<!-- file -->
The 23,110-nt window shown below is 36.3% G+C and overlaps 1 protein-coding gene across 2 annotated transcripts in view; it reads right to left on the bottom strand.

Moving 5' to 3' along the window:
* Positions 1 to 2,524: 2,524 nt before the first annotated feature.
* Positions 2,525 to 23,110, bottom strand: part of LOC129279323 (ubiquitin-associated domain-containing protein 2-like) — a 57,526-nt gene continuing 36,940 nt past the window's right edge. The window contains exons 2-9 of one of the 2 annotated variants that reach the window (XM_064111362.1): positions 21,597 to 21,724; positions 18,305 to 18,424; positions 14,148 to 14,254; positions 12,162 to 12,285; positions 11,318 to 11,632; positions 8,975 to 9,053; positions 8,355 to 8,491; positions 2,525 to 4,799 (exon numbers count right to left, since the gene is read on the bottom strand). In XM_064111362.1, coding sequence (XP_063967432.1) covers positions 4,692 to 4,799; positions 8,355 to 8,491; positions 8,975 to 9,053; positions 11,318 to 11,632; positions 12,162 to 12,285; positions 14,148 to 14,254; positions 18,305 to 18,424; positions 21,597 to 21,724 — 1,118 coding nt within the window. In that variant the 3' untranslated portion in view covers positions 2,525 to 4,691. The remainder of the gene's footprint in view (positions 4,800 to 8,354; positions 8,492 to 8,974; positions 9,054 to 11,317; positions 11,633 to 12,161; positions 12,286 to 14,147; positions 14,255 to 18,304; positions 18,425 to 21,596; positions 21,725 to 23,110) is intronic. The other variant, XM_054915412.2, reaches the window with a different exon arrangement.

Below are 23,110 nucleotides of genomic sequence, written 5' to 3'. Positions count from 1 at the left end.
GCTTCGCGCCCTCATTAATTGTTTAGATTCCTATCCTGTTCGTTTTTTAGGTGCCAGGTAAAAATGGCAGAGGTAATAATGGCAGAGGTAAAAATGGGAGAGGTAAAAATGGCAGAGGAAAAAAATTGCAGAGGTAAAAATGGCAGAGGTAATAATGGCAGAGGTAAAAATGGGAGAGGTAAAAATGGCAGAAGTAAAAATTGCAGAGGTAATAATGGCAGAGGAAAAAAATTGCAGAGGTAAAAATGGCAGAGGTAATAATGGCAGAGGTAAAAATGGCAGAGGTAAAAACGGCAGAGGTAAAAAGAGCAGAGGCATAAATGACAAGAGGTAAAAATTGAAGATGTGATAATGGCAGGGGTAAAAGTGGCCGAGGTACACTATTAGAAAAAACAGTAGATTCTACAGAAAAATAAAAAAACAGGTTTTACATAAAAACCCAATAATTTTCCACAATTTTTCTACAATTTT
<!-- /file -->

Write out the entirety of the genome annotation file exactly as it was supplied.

The 23,110-nt window shown below is 36.3% G+C and overlaps 1 protein-coding gene across 2 annotated transcripts in view; it reads right to left on the bottom strand.

Moving 5' to 3' along the window:
* Positions 1 to 2,524: 2,524 nt before the first annotated feature.
* Positions 2,525 to 23,110, bottom strand: part of LOC129279323 (ubiquitin-associated domain-containing protein 2-like) — a 57,526-nt gene continuing 36,940 nt past the window's right edge. The window contains exons 2-9 of one of the 2 annotated variants that reach the window (XM_064111362.1): positions 21,597 to 21,724; positions 18,305 to 18,424; positions 14,148 to 14,254; positions 12,162 to 12,285; positions 11,318 to 11,632; positions 8,975 to 9,053; positions 8,355 to 8,491; positions 2,525 to 4,799 (exon numbers count right to left, since the gene is read on the bottom strand). In XM_064111362.1, coding sequence (XP_063967432.1) covers positions 4,692 to 4,799; positions 8,355 to 8,491; positions 8,975 to 9,053; positions 11,318 to 11,632; positions 12,162 to 12,285; positions 14,148 to 14,254; positions 18,305 to 18,424; positions 21,597 to 21,724 — 1,118 coding nt within the window. In that variant the 3' untranslated portion in view covers positions 2,525 to 4,691. The remainder of the gene's footprint in view (positions 4,800 to 8,354; positions 8,492 to 8,974; positions 9,054 to 11,317; positions 11,633 to 12,161; positions 12,286 to 14,147; positions 14,255 to 18,304; positions 18,425 to 21,596; positions 21,725 to 23,110) is intronic. The other variant, XM_054915412.2, reaches the window with a different exon arrangement.

Below are 23,110 nucleotides of genomic sequence, written 5' to 3'. Positions count from 1 at the left end.
GCTTCGCGCCCTCATTAATTGTTTAGATTCCTATCCTGTTCGTTTTTTAGGTGCCAGGTAAAAATGGCAGAGGTAATAATGGCAGAGGTAAAAATGGGAGAGGTAAAAATGGCAGAGGAAAAAAATTGCAGAGGTAAAAATGGCAGAGGTAATAATGGCAGAGGTAAAAATGGGAGAGGTAAAAATGGCAGAAGTAAAAATTGCAGAGGTAATAATGGCAGAGGAAAAAAATTGCAGAGGTAAAAATGGCAGAGGTAATAATGGCAGAGGTAAAAATGGCAGAGGTAAAAACGGCAGAGGTAAAAAGAGCAGAGGCATAAATGACAAGAGGTAAAAATTGAAGATGTGATAATGGCAGGGGTAAAAGTGGCCGAGGTACACTATTAGAAAAAACAGTAGATTCTACAGAAAAATAAAAAAACAGGTTTTACATAAAAACCCAATAATTTTCCACAATTTTTCTACAATTTT